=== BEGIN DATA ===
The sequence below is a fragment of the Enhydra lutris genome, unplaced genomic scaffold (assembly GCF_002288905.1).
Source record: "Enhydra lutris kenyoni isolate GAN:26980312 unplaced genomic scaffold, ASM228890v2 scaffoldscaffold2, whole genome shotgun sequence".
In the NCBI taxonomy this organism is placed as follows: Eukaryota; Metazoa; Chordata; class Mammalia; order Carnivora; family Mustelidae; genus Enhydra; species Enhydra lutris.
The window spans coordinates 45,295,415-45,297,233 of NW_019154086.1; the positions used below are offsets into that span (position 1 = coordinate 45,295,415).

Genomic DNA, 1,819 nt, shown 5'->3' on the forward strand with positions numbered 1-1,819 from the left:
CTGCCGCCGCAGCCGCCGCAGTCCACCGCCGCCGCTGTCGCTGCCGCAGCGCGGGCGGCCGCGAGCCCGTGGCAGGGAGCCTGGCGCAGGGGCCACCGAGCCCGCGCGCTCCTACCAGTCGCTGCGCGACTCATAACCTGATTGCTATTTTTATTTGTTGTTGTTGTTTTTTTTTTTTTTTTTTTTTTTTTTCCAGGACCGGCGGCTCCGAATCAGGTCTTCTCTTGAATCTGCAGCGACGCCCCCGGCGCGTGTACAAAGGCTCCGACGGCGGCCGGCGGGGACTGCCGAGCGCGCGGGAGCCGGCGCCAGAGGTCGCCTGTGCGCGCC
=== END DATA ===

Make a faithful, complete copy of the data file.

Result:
The sequence below is a fragment of the Enhydra lutris genome, unplaced genomic scaffold (assembly GCF_002288905.1).
Source record: "Enhydra lutris kenyoni isolate GAN:26980312 unplaced genomic scaffold, ASM228890v2 scaffoldscaffold2, whole genome shotgun sequence".
In the NCBI taxonomy this organism is placed as follows: Eukaryota; Metazoa; Chordata; class Mammalia; order Carnivora; family Mustelidae; genus Enhydra; species Enhydra lutris.
The window spans coordinates 45,295,415-45,297,233 of NW_019154086.1; the positions used below are offsets into that span (position 1 = coordinate 45,295,415).

Genomic DNA, 1,819 nt, shown 5'->3' on the forward strand with positions numbered 1-1,819 from the left:
CTGCCGCCGCAGCCGCCGCAGTCCACCGCCGCCGCTGTCGCTGCCGCAGCGCGGGCGGCCGCGAGCCCGTGGCAGGGAGCCTGGCGCAGGGGCCACCGAGCCCGCGCGCTCCTACCAGTCGCTGCGCGACTCATAACCTGATTGCTATTTTTATTTGTTGTTGTTGTTTTTTTTTTTTTTTTTTTTTTTTTTCCAGGACCGGCGGCTCCGAATCAGGTCTTCTCTTGAATCTGCAGCGACGCCCCCGGCGCGTGTACAAAGGCTCCGACGGCGGCCGGCGGGGACTGCCGAGCGCGCGGGAGCCGGCGCCAGAGGTCGCCTGTGCGCGCC